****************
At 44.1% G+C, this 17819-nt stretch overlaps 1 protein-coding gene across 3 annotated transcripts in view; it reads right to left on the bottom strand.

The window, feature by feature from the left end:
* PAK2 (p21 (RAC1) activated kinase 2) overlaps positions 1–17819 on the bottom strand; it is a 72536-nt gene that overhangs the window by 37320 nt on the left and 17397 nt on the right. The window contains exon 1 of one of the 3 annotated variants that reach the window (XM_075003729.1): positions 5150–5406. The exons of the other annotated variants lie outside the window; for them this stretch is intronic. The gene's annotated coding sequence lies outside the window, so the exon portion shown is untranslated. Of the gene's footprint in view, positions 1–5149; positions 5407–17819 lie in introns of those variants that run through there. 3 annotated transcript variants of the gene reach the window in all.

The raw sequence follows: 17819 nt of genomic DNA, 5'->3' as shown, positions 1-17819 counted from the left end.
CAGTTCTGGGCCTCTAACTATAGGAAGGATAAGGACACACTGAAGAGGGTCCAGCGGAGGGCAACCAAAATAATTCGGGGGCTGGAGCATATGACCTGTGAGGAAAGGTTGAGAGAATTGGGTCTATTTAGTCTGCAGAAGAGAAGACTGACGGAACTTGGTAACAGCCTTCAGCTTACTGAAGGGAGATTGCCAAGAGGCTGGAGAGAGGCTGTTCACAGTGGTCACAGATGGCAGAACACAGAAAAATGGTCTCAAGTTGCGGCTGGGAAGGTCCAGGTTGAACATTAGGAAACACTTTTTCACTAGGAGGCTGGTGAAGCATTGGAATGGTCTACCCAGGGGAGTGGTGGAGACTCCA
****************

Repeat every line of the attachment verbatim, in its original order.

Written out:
At 44.1% G+C, this 17819-nt stretch overlaps 1 protein-coding gene across 3 annotated transcripts in view; it reads right to left on the bottom strand.

The window, feature by feature from the left end:
* PAK2 (p21 (RAC1) activated kinase 2) overlaps positions 1–17819 on the bottom strand; it is a 72536-nt gene that overhangs the window by 37320 nt on the left and 17397 nt on the right. The window contains exon 1 of one of the 3 annotated variants that reach the window (XM_075003729.1): positions 5150–5406. The exons of the other annotated variants lie outside the window; for them this stretch is intronic. The gene's annotated coding sequence lies outside the window, so the exon portion shown is untranslated. Of the gene's footprint in view, positions 1–5149; positions 5407–17819 lie in introns of those variants that run through there. 3 annotated transcript variants of the gene reach the window in all.

The raw sequence follows: 17819 nt of genomic DNA, 5'->3' as shown, positions 1-17819 counted from the left end.
CAGTTCTGGGCCTCTAACTATAGGAAGGATAAGGACACACTGAAGAGGGTCCAGCGGAGGGCAACCAAAATAATTCGGGGGCTGGAGCATATGACCTGTGAGGAAAGGTTGAGAGAATTGGGTCTATTTAGTCTGCAGAAGAGAAGACTGACGGAACTTGGTAACAGCCTTCAGCTTACTGAAGGGAGATTGCCAAGAGGCTGGAGAGAGGCTGTTCACAGTGGTCACAGATGGCAGAACACAGAAAAATGGTCTCAAGTTGCGGCTGGGAAGGTCCAGGTTGAACATTAGGAAACACTTTTTCACTAGGAGGCTGGTGAAGCATTGGAATGGTCTACCCAGGGGAGTGGTGGAGACTCCA